A Public Sphere for Poetry, Politics, and Nature
What’s that noise? a man asks his wife. She walks to the window. The sound of feet, thousands of boots marching in unison. I can see nothing, the woman tells him. The man joins her. Nothing, he repeats. And the smell—think of the smell of one unwashed body, one unwashed uniform and increase it a thousand fold. The man closes the windows, but still the smell sticks to their skin, clings to every part of their house. What is it? the man repeats. Their voices are no more than a whisper. They can hide. What’s the point of hiding? They can run. Why bother running? They feel defeated by the world’s terrors. They can turn up their radio and dance. They can play cards; they can drink gin. They can make love or fight one another. They will hear it even still. A fly crawls across the window. The man squashes it with his thumb. Like them, like them.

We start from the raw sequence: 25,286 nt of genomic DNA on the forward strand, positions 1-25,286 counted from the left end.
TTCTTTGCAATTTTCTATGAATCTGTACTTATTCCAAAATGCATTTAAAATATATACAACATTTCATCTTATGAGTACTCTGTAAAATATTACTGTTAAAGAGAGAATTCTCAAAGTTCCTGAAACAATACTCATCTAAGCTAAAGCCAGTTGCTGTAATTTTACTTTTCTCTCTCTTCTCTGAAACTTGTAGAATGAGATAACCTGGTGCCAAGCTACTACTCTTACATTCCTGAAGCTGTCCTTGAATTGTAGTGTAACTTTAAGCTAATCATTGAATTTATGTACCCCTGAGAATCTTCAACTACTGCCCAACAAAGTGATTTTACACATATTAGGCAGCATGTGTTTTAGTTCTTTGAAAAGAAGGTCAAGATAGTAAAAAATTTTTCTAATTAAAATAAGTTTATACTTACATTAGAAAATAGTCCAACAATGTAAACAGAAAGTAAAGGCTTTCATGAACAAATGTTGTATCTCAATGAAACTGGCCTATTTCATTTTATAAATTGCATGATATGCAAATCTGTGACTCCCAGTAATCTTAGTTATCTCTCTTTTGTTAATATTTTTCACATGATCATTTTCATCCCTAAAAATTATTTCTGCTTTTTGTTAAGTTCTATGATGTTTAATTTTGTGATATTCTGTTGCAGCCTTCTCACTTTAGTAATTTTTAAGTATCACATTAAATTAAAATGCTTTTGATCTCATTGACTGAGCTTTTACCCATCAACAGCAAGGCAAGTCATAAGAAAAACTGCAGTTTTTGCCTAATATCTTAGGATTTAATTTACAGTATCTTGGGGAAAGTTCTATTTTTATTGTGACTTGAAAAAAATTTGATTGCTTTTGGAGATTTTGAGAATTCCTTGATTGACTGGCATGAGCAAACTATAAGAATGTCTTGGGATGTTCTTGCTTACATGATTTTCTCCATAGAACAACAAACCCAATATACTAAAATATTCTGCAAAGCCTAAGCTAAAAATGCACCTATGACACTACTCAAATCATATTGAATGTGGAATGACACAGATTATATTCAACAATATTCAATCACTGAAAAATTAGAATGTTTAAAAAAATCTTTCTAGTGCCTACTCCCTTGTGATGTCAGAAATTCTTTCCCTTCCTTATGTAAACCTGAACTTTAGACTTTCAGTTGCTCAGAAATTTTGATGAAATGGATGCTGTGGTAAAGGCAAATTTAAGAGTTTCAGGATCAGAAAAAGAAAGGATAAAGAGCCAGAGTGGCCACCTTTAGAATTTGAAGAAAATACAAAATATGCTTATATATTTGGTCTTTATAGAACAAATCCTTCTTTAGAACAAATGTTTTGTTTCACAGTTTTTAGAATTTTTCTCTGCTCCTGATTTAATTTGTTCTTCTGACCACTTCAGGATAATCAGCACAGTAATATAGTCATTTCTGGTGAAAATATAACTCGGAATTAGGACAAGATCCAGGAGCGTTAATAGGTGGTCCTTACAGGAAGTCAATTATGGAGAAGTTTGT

“Fly” from The Day’s Last Light Reddens the Leaves of the Copper Beech, copyright 2016 by Stephen Dobyns, BOA Editions, Ltd.